In skirting around the issue and failing to identify abuse from the start, Tom Meighan’s case – and the initial statement issued by Kasabian – was a missed opportunity to condemn domestic abuse and show support for victims. Ahead, Women’s Aid explain why these scenarios can’t afford to go unnoticed.
On Monday 6 July, news broke that Kasabian’s lead vocalist Tom Meighan had left the band because of “personal issues” that had affected his behaviour.
“Tom Meighan is stepping down from Kasabian by mutual consent,” read a statement posted on Kasabian’s official Twitter page. “Tom has struggled with personal issues that have affected his behaviour for quite some time and now wants to concentrate all his energies getting his life back on track.”
Unsurprisingly, the post quickly attracted the attention of Kasabian’s fans, many of whom offered messages of praise, sympathy and support to the singer for putting his wellbeing first. The ambiguous nature of the post was what made the announcement so concerning to so many – especially as Meighan has spoken publicly about struggling with his mental health in the past.
As far as social media was concerned, Meighan had fallen victim to a serious hardship – and his departure from the band was a sign that he had decided to put his health and wellbeing first. But that wasn’t the case.
On Tuesday 7 July, it was revealed that Tom Meighan had plead guilty to attacking his ex-fiancée Vikki Ager while drunk on 9 April. The singer had, the court heard, subjected Ager to a number of physically violent acts. The court was also told that a child had witnessed the “sustained attack” and called 999.
For many of the fans who had responded to Kasabian’s first statement with sympathy, the revelation that Meighan’s “personal issues” were ongoing assault charges was incredibly distressing. But this isn’t the only reason why the inaccurate reporting of Meighan’s crimes was so problematic – indeed, as Ruth Mason, Head of Change That Lasts at Women’s Aid, tells Stylist, hiding the behaviour of perpetrators such as Meighan only serves to further silence victims.
“Public figures play a vital role in shaping our culture and helping us understand the world around us,” Mason says. It was disappointing to hear Kasabian explain that Tom Meighan’s departure from the band was for ‘personal reasons’ without stating the real reason: he had pleaded guilty to assaulting his former fiancée in front of a child.
Mason continues: “We feel this was a missed opportunity to show impactful leadership. We know that any form of abuse is unacceptable. However, if abuse is not named, it cannot be condemned. We need everyone to stand with survivors and send the message that those using abuse will be held accountable for their behaviour.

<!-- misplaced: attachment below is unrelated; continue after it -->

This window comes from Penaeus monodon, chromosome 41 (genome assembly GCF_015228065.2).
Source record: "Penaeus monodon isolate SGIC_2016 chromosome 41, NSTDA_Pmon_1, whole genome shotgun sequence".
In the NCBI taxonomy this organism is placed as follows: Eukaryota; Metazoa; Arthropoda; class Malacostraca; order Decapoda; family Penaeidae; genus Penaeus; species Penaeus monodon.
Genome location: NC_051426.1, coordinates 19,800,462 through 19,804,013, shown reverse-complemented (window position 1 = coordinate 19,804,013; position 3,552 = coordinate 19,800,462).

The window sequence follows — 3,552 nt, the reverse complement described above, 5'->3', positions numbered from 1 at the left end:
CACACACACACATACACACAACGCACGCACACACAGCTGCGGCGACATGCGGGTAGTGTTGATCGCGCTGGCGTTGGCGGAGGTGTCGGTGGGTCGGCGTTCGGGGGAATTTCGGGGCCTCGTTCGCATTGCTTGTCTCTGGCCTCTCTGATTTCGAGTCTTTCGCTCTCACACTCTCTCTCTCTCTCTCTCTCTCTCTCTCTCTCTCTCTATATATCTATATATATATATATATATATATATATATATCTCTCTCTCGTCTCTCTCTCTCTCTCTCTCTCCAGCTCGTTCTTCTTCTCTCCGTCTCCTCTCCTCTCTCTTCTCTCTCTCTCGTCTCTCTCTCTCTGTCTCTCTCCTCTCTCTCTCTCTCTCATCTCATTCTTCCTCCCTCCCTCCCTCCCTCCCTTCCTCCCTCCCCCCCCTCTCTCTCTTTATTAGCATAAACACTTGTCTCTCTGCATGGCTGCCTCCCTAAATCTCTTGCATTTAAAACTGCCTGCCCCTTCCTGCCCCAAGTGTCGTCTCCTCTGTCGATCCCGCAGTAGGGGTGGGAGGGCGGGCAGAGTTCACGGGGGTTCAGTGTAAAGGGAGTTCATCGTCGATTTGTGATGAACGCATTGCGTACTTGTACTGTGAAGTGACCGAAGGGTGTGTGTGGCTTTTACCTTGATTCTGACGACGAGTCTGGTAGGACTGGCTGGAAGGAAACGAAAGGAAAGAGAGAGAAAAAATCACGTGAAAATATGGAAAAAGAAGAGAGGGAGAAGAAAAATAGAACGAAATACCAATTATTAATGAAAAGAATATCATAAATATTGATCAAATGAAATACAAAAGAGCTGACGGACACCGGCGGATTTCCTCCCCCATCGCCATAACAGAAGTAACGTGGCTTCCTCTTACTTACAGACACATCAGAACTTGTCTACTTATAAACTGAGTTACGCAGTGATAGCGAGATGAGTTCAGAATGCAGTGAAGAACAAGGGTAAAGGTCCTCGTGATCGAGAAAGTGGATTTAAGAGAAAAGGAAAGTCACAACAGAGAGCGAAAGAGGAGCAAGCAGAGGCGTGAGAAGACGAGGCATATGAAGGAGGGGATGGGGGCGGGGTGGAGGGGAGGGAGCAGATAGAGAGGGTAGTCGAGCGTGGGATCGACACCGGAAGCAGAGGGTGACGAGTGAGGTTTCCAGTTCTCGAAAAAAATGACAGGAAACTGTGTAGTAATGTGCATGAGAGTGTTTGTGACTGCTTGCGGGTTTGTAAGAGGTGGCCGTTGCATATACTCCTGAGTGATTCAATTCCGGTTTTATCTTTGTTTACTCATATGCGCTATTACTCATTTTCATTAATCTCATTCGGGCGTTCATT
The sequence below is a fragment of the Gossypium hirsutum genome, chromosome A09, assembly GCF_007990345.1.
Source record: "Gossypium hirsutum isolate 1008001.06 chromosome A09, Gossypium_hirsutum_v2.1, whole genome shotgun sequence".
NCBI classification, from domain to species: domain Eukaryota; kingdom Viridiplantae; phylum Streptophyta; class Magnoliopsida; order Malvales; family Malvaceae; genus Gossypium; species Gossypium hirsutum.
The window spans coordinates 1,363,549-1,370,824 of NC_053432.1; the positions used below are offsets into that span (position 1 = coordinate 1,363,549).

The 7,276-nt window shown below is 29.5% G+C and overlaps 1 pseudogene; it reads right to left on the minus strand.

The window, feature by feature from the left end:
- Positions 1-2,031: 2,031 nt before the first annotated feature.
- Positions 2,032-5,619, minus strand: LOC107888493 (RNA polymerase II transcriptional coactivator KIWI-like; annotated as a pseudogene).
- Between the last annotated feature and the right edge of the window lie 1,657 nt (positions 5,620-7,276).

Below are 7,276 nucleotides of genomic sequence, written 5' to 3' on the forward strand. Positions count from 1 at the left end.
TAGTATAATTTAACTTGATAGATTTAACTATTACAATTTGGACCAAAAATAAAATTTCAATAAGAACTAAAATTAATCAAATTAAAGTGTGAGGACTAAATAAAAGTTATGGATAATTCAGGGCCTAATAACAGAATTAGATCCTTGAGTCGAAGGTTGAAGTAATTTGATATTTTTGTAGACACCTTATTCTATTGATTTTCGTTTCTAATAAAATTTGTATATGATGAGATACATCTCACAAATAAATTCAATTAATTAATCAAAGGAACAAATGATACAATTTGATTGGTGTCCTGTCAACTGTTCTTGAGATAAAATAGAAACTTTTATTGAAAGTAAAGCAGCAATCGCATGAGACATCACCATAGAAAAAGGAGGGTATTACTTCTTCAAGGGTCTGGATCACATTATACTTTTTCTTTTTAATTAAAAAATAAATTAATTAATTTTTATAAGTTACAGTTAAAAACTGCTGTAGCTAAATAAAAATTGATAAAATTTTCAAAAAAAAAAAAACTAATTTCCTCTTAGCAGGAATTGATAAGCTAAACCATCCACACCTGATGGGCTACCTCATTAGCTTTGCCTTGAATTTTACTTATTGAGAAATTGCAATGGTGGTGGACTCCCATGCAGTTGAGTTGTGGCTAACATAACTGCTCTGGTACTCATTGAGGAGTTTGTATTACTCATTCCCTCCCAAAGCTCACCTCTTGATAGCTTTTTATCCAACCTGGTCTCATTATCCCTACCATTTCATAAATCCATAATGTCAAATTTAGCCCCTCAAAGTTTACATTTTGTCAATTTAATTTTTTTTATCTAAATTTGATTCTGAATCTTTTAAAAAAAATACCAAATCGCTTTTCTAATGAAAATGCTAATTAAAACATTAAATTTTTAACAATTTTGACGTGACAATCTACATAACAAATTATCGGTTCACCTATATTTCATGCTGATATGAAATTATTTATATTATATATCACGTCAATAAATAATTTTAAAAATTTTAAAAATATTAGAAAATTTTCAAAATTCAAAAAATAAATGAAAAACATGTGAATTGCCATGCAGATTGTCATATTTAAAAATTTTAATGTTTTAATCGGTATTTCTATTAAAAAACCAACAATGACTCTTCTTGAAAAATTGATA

“The police recorded 1.3 million domestic abuse incidents and crimes in England and Wales in the year ending March 2019. This is just the tip of the iceberg, as only one in five victims will ever speak to the police about the abuse they experience.
“For too long this crime has been hidden behind closed doors, so hiding the behaviour of perpetrators like this increases the silencing of survivors. We welcome conversations that raise awareness of abuse, creating space for survivors and encouraging them to get the support they need. We all have a role in educating society about what is acceptable behaviour, and what its consequences are.”
In response to claims that Meighan had purposely misled fans by obscuring the nature of the situation in Kasabian’s initial statement, he has since released an apology, saying he would “never knowingly mislead fans” and “wanted to assure everyone” that he was in a good place mentally.
“I would like to make a statement about recent events and publicly apologise to my partner Vikki, my band-mates, my friends, family and fans,” Meighan wrote. “I am very sorry and deeply regret my recent behaviour. In no way am I trying to condone my actions or make excuses. I am completely to blame and accept all responsibility.”
It’s important to note that Kasabian also released a full statement after news of Meighan’s domestic abuse charges broke, saying there was “absolutely no way” they could condone his conviction and that “domestic abuse and violence of any kind is totally unacceptable”.
If the reaction to Kasabian’s initial statement should teach us anything, it’s that accurate reporting of domestic abuse is vital in raising awareness and demonstrating public support for victims. Taking all responsibility and outwardly condemning his own actions was the right thing for Meighan to do, but that doesn’t negate the fact that the true nature of the case was obscured at the start.
As previously reported by Stylist, one in four women will experience domestic abuse in their life and one in six men. And, according to the Crime Survey for England and Wales, two women are killed by their current or ex-partner every week.
Just last year, the UK’s two main press regulators adopted domestic abuse reporting guidelines devised by feminist campaign group Level Up to ensure that media reporting of domestic abuse respects victims’ dignity and tells their stories and truths with accuracy. And although Kasabian’s statement does not constitute “media reporting,” their position as public figures means the way they talk about domestic abuse is still incredibly influential, making it crucial that they get it right.
If you are worried that you might be the victim of abuse, it’s quite likely that you are. If these signs of an abusive relationship sound all too familiar to you, then get out of that situation as soon as possible.
The National Centre for Domestic Violence also offers a free, fast emergency injunction service to survivors of domestic violence regardless of their financial circumstances, race, gender, or sexual orientation. Text NCDV to 60777, call 0800 9702070, or visit ncdv.org.uk.
If you are in danger, please call 999.